Mugshot: The art of the babycino

Maximum bubble, minimum burn: Babycino.
Maximum bubble, minimum burn: Babycino. Photo: iStock

I am so out of touch with the babycino scene. It's a decade since I've had to lure a preschooler into a cafe with the promise of a demitasse of fluffed and chocolate-dusted milk.

I did my time, patiently shepherding two future coffee snobs through their formative cafe years (at a certain point they both asked their mother and me to please stop analysing the short blacks and just drink them. From the mouths of babes …) Suffice it to say I have mopped up plenty of spilled baby-c's with soggy, chocolatey napkins.

In the trans-Tasman spirit of fraternal squabbling, Australia and New Zealand both claim this coffee invention, too. But I reckon it's ours, born of the Italian custom of serving the bambini warm milk with a teaspoon of coffee for breakfast.

Controversy dogs the babycino: Plain milk or chocolate? Pink marshmallow or white? To charge or not to charge?

"If it's worth doing well, it's worth charging for," says James Kilby, of Padre, pointing out that making a babycino uses the same amount of milk as a flat white (they throw most of it away).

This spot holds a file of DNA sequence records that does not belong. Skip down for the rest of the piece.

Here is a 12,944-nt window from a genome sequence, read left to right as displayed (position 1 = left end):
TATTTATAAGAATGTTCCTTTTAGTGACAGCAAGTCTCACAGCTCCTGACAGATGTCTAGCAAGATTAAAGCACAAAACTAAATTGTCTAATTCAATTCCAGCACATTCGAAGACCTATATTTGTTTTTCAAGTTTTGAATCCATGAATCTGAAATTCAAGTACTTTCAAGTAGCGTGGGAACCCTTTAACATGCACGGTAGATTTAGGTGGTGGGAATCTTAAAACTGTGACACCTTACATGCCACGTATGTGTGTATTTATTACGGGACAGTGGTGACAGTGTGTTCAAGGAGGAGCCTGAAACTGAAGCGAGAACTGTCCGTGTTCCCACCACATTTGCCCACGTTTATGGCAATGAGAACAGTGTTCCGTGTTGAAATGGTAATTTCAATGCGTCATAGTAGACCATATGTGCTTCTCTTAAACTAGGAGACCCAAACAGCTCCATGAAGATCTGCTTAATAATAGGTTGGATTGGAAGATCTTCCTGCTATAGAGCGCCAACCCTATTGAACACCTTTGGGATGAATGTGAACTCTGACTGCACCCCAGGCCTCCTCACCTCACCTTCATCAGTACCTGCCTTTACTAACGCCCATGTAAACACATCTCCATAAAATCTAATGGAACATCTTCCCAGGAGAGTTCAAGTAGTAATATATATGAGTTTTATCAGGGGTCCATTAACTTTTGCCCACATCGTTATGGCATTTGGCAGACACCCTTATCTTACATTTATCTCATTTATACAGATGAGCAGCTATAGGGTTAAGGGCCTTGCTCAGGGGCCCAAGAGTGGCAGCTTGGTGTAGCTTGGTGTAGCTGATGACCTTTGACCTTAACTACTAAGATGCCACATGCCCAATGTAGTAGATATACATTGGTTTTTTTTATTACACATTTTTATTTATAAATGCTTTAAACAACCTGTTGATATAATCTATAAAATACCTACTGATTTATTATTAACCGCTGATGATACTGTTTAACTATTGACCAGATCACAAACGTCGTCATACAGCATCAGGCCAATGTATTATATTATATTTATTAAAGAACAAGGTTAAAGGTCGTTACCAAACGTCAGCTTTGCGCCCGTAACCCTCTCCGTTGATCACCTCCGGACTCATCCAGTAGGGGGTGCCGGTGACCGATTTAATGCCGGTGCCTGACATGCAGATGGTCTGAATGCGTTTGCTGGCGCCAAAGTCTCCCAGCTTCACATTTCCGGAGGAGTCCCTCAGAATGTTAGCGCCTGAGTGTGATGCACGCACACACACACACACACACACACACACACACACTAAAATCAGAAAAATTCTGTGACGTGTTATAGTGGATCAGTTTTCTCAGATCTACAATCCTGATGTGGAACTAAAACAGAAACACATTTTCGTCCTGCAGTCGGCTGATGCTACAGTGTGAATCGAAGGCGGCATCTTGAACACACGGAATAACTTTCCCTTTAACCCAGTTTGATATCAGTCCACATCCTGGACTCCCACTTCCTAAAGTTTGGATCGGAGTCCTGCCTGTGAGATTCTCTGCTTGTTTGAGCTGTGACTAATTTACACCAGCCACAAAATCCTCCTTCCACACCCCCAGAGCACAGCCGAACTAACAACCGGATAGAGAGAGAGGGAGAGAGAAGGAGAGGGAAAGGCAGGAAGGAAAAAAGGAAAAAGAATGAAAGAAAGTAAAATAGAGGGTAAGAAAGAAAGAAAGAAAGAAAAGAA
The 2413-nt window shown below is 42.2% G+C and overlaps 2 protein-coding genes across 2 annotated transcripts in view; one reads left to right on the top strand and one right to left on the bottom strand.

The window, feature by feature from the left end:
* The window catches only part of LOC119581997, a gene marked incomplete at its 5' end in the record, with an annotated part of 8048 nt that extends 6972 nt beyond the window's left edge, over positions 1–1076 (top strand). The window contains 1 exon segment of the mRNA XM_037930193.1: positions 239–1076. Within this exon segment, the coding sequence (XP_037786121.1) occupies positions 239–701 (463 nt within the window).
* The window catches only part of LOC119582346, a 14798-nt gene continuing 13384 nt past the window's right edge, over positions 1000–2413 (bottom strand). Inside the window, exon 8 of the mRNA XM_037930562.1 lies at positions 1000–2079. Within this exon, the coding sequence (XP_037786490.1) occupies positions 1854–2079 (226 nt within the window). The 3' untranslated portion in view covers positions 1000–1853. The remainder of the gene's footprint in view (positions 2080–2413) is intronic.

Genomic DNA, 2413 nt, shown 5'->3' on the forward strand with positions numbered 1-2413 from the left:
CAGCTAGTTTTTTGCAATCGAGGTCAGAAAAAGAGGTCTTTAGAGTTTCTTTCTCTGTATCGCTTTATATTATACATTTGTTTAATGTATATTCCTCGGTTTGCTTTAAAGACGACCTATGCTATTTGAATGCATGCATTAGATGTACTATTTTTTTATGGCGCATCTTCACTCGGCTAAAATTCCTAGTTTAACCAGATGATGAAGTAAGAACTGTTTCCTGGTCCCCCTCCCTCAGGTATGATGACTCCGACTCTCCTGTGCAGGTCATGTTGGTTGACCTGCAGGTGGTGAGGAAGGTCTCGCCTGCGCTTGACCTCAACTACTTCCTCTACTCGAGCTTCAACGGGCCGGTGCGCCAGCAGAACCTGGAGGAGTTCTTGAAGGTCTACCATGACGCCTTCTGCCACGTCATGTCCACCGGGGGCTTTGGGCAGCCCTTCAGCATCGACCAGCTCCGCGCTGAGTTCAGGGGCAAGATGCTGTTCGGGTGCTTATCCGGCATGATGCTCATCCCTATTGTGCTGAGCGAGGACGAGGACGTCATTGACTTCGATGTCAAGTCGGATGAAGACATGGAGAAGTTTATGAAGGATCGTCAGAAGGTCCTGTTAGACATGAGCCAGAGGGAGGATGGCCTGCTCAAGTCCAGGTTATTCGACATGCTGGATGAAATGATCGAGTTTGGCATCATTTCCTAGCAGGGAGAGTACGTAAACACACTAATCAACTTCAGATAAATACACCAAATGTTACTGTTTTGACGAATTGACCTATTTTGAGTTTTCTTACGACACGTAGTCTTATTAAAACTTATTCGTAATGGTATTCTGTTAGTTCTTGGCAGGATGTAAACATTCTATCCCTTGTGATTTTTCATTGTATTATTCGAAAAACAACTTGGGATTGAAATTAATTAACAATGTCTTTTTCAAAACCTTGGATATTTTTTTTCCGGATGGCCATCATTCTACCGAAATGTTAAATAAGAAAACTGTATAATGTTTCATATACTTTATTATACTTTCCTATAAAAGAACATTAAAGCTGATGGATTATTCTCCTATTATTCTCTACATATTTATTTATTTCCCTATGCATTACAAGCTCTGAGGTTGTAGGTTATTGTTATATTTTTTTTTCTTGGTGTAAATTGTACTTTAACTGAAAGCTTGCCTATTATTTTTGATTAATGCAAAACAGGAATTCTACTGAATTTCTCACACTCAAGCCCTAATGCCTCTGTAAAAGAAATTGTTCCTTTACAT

The aim is maximum bubble with minimum burn. "We stretch the hell out of the milk without really heating it," he says. "You keep the nozzle of the steam wand right at the top of the milk." The result is lukewarm, frothy and tastes like … lukewarm, frothy milk, served in a (bounceable) pink silicon piccolo cup, marshmallow on the side. They also do a takeaway, with a straw…

St Ali pushed the babycino envelope a couple of years ago with a dedicated babycino degustation menu – "curated and seasonal", with a choice of chocolate dust, grated chocolate or sprinkles, and a side of marshmallow, chocolate freckle or jelly baby. They were having a good-natured loan of us, and pushing back unsubtly against an Urbanspoon complainer.

From distraction, kids' drinks have become an attraction. At East Elevation in East Brunswick – the cafe home of Monsieur Truffe's chocolate factory – $3 gets you a kid version of their iced chocolate, made with 70 per cent couverture chocolate syrup blended with cinnamon and milk, served with a scoop of house-made (chocolate) ice-cream, dusted with powdered chocolate, and garnished with chunks of chocolate. That should hold them while you finish your croque, monsieur.